“We can’t just stand here while they destroy the Earth.”
A deadly alien spaceship approaches Earth. Gamera destroys it. Before the ship is destroyed the aliens send a message to the mother ship of their eminent destruction and warning them of Gamera. They instruct the mother ship to send out the next ship.
Back on Earth, boy scouts are getting a lesson on mini-subs at the local aquarium. Two of the boys, Masao Nakaya (Toru Takatsuka) and Jim Crane (Carl Craig), manage to talk their way into getting to pilot the sub. While underwater they see Gamera. They play with the giant monster for awhile.
Suddenly the second spaceship shows up and hits Gamera with some kind of paralyzing ray. The aliens want to destroy Earth, but first they need to make Gamera their slave. The aliens have a scanning ray they use on Gamera to scan his memories. They are looking for a weakness they can exploit. The aliens learn that Gamera has a soft spot for Children. The aliens kidnap Masao and Jim. Unless Gamera submits to their demands, the aliens will kill the kids. Gamera has no choice but to comply. The aliens attach a brain control device to Gamera’s head. They now have control over Gamera.
While the kids try to find a way to escape, Gamera is wreaking havoc all over Japan. The boys find a squid-like creature that they think may be another captive but it turns out to be the leader of the aliens. The kids manage to free Gamera from its mind control devise. At that point the aliens get rid of their human disguises and merge together making one big monster. The monster is Viras.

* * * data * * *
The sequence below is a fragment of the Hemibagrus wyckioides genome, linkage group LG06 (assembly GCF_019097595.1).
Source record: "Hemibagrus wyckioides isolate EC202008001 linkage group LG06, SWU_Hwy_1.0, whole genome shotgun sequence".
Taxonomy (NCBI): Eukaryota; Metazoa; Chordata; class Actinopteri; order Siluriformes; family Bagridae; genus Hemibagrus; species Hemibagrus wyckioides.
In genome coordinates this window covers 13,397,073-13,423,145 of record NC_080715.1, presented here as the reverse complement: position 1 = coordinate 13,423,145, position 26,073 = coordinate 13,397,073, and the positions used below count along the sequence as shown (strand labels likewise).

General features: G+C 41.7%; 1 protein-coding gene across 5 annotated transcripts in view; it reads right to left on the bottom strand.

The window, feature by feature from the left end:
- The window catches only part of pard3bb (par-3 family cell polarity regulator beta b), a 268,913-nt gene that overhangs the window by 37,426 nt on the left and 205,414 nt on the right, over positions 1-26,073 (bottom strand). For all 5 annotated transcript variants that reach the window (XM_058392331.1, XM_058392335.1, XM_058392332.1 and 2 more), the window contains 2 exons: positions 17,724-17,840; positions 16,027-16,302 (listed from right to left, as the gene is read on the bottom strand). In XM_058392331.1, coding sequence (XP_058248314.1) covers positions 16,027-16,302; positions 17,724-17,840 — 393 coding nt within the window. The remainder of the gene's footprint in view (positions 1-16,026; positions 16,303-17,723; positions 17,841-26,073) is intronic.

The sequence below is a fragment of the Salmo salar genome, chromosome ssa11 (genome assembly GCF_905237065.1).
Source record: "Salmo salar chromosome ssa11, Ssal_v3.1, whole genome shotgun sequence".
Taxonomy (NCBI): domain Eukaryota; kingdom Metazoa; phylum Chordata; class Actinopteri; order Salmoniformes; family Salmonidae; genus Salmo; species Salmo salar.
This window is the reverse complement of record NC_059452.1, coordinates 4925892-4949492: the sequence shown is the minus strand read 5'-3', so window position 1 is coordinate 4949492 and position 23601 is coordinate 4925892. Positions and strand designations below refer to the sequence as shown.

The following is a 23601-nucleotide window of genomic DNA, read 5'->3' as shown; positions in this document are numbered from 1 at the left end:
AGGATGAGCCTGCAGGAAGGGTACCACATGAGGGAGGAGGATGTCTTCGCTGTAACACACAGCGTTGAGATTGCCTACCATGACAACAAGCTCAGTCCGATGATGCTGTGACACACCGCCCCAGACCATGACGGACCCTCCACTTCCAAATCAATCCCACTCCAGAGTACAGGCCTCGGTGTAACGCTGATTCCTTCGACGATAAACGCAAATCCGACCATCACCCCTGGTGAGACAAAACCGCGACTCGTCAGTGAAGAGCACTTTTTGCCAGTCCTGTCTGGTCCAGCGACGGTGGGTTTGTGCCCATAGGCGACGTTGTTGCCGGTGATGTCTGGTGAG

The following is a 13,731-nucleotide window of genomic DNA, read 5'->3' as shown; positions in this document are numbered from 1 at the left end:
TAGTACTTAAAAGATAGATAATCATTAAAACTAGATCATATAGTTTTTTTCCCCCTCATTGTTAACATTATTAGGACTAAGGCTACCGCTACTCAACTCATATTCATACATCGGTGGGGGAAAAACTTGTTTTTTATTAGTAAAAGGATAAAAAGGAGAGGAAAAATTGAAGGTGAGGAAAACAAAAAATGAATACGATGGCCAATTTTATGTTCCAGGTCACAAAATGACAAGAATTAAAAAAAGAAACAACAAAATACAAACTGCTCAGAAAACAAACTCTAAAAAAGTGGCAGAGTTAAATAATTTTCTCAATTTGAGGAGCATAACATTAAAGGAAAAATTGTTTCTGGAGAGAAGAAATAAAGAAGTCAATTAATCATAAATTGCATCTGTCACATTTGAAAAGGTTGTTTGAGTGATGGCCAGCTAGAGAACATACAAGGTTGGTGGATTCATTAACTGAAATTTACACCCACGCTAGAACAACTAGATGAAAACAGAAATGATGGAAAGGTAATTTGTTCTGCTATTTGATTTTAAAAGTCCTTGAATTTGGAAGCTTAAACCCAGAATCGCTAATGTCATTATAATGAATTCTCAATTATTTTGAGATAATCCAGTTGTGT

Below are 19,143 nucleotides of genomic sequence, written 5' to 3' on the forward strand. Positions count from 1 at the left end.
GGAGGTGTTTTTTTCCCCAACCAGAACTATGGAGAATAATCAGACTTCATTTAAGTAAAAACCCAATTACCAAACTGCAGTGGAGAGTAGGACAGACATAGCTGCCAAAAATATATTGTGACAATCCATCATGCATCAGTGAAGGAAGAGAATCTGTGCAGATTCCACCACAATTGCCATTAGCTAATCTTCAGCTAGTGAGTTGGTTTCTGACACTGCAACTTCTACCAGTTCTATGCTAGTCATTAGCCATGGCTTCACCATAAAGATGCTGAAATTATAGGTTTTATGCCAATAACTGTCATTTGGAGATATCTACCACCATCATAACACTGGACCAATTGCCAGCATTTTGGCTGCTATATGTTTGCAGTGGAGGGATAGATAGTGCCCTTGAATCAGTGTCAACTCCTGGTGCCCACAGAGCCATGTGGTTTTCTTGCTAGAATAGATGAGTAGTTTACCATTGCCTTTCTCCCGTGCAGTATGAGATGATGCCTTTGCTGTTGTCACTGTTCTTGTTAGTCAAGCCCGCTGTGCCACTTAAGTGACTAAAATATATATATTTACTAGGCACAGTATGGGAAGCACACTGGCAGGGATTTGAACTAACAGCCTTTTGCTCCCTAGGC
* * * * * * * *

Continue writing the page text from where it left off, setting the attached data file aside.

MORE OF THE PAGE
“Gamera vs Viras”, AKA “Destroy All Planets” in the US, was released in 1968 and was directed by Noriaki Yuasa. It is the fourth entry in the Gamera series. It is made for 8 year olds.
This is the first Gamera movie that uses flashbacks. It’s a good excuse to save money by using stock footage. There is plenty of stock footage used. About fifteen minutes. It is about an 81 minute movie.
There is a rather cleaver plot devise in this movie. Masao is a genius with electronics. In the beginning he plays with the controls of the mini-sub making it do the opposite it is supposed to do. This confuses the mini-sub pilots and gives Masao a chance to show off his talent, since he knows what he did to the sub. Later with Gamera’s mind control devise, Masao adjusts it so it also does the opposite of what it is supposed to do, thereby, confusing the aliens. Yes, I know, a little ambitious for children. I know adults who can’t change a tire but a child can reprogram an alien thought devise to run in reverse. Easy Peasy.
Unless you are an eight year old boy the movie is not exactly a thrill a minute. And you can tell that the movie is for children when the Earth decides to surrender to the aliens instead of attacking the spaceship and risking the lives of the two boys that are captive on it. Yes, the Earth took a poll. It was unanimous.
Suffice it to say the movie is a typical children’s Kaiju monster movie. Silly but still a little fun. In 1969, the film was released in the US through American International Television, under the title “Destroy All Planets”, likely to capitalize on the success of the Godzilla film, “Destroy All Monsters”, released to theaters the same year. The “Destroy All Planets” version of the film is in the public domain in the United States.
(No planets were destroyed during the making of this movie.)